Authorities allowed firefighters today to return to Mt. Wilson to continue fighting the fire from that location. The intensity and unpredictability of the blaze, which continued shifting directions, forced fire crews to pull back from the mountaintop Monday. With the blaze burning on both sides of the only access road to the complex, firefighters could become trapped if the inferno suddenly raced up the canyon walls.

At 10 a.m., four truckloads of firefighter ground crews returned to Mt. Wilson with picks, shovels and chain saws to create fire lines. But as they drove up the 5-mile road to the complex, gusty winds began to blow and fires above and below the road picked up. Large rocks falling down the burned mountainside added to the increasingly unsafe conditions.

The fire has taken an enormous toll on the environment, a fact that was particularly evident along Angeles Crest Highway, which remained closed to public traffic this morning.

Under skies tinged corral and gray by dense smoke, mile after mile of mountain and canyon lands along both sides of the two-lane highway, Route 2, had been stripped of manzanita, sumac, sycamore and pine trees that had not previously burned in nearly half a century.

Vistas have become moonscapes of dirt, rock and ash. Every few hundred yards, the charred remains of a squirrel or rodents could be seen lying by the side of the road. Some creatures however, somehow managed to survive.

Birds including scrub jays flitted among rare patches of chaparral clinging to cliff sides. A female mule deer wandered along the highway. A rabbit sat forlornly on a plateau covered with gray ash. Many firefighters recalled crossing paths with surviving rattlesnakes.

Federal wildlife authorities said biologists and environmental rehabilitation specialists were expected to begin inspecting the damage and developing recovery strategies in the near future. Nearly every firefighter had a heartbreaking story to tell about an encounter with dead or dying wildlife.

"We came across a rabbit with a broken back, and we put it out of its misery," said California Department of Forestry and Fire Protection Capt. Nick Shawkey. "But the majority of animals die from superheated gases that precede the fire front. Their respiratory systems get knocked out. Essentially, they suffocate." Standing on a cliff edge and surveying the devastation, he added, "It’s sad. Really sad. But it will come back."

Although it felt cooler this morning and firefighters were hopeful, weather forecasters said warm, dry conditions are expected to prevail across the Southland today, with a slight chance of isolated showers and gusty winds developing. Moisture moving north from Mexico, unrelated to Hurricane Jimena south of Baja, may trigger a 20% chance of thunderstorms and isolated showers over the mountains and deserts of Los Angeles and San Bernardino counties.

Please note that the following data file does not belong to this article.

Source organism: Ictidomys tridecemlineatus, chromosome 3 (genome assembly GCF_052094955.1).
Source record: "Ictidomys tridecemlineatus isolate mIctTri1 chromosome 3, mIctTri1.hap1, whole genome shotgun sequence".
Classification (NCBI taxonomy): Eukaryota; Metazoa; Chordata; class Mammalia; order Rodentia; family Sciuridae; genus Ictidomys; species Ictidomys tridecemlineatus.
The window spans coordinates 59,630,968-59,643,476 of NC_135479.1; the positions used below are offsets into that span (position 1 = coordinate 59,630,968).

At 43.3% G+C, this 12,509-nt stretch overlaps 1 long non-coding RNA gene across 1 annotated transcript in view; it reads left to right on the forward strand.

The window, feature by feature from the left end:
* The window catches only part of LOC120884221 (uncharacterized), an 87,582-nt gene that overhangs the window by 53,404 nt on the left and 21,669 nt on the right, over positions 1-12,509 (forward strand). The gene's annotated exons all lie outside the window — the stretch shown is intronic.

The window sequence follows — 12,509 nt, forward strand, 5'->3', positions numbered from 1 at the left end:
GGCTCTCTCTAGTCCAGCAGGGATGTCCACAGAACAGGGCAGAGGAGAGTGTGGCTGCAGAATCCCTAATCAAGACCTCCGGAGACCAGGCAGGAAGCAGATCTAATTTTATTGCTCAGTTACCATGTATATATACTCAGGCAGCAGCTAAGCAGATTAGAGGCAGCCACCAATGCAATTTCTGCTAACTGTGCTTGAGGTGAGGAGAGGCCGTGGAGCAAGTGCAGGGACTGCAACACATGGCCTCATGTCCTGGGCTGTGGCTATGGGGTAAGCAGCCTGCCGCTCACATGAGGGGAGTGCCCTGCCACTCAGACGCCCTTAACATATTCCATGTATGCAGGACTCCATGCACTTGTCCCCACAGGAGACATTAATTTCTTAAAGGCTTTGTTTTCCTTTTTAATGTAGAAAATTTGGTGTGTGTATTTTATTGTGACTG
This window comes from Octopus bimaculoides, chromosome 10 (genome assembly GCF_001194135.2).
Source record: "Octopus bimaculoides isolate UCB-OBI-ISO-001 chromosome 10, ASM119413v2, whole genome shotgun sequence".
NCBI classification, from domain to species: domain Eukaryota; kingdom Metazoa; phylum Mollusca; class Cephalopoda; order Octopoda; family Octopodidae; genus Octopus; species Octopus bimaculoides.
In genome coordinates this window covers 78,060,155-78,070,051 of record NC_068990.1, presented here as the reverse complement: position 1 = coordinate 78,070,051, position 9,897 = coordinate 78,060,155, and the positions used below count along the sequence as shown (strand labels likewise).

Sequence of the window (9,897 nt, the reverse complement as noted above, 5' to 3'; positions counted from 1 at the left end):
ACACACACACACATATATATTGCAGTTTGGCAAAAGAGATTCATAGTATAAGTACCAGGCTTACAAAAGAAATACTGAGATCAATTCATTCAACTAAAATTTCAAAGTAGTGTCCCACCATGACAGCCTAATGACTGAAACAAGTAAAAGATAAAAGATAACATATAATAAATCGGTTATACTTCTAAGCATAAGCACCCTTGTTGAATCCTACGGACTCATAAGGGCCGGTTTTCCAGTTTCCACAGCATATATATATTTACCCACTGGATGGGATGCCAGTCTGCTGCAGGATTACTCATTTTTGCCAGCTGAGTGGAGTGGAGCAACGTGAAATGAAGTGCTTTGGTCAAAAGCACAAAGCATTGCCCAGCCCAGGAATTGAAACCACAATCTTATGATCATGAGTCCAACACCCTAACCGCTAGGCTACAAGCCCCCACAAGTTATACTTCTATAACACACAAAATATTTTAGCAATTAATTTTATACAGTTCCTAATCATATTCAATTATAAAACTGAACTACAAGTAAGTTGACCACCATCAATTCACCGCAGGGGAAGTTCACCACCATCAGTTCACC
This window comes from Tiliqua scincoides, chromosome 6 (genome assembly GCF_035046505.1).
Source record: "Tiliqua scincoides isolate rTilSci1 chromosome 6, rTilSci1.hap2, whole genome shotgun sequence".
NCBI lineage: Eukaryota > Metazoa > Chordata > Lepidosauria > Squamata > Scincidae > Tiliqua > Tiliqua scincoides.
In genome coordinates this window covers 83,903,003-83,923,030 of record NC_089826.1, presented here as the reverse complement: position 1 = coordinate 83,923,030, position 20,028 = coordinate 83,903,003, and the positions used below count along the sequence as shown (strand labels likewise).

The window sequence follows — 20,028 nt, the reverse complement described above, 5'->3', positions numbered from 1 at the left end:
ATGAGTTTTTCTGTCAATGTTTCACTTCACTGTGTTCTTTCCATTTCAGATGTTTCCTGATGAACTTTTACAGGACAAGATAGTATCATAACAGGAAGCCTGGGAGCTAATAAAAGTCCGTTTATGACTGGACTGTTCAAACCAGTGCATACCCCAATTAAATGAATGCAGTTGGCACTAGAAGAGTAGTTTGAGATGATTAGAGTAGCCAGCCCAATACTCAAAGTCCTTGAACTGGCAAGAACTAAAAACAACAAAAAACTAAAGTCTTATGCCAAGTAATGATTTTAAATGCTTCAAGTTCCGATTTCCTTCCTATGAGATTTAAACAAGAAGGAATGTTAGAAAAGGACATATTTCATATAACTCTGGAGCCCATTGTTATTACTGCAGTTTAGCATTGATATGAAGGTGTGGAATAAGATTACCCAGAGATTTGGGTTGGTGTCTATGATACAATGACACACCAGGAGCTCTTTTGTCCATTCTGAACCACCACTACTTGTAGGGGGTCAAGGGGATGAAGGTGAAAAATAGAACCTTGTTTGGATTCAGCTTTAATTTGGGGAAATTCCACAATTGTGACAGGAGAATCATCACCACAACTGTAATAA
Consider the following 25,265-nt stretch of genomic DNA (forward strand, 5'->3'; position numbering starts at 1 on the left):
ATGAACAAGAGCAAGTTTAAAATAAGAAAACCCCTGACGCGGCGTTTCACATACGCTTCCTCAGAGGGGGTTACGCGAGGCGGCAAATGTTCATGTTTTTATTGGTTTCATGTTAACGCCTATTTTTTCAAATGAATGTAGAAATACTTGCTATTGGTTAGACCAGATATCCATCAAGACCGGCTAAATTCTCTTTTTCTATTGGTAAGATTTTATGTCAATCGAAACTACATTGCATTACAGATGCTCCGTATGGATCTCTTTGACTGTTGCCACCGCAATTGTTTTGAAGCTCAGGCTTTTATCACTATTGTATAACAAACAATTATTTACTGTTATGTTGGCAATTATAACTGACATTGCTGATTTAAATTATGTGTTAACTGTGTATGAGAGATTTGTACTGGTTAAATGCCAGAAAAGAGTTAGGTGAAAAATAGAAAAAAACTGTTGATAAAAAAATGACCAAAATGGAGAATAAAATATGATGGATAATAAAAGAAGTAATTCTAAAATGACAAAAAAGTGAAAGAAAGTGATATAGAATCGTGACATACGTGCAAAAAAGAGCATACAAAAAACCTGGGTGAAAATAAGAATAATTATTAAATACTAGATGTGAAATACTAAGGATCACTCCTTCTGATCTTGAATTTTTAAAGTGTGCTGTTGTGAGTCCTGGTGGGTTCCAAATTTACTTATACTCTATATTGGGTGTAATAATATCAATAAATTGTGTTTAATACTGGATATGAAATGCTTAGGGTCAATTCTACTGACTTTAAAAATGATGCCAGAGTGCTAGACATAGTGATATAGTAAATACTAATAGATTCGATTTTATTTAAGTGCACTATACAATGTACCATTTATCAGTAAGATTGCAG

The system also may produce lighting and winds with gusts of 30 to 35 mph, said David Sweet, a meteorologist with the National Weather Service. Temperatures in the mountains today will range from the mid-90s to 100 in the lower elevations and the mid-80s to mid-90s in higher elevations. Inland temperatures should reach the mid-90s this afternoon; high in the 70s were expected along the beaches. A cooling trend should develop later in the week, he said.

At the Station fire command center at Hansen Dam, incident meteorologist Matt Mehle said there will be a slight warming trend today combined with moisture moving in from the southeast, providing a chance for afternoon and evening isolated dry thunderstorms, which could produce gusty, erratic winds.

The western flank of the fire should push toward Littlerock because of southwestern winds, according to the fire behavior report released this morning. On the eastern flank, the fire is expected to continue to spread "actively" as it moves beyond Mt. Wilson. Fire behavior specialists said the fire will continue to spread southwest toward subdivisions along the 210 Freeway from Altadena to Little Tujunga.

-- Corina Knoll at Hansen Dam, Ann M. Simmons in Tujunga and Ruben Vives

Photos: Wildfires | On the fire lines Interactive map: The Station fire

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L.A. County Fire Department: The latest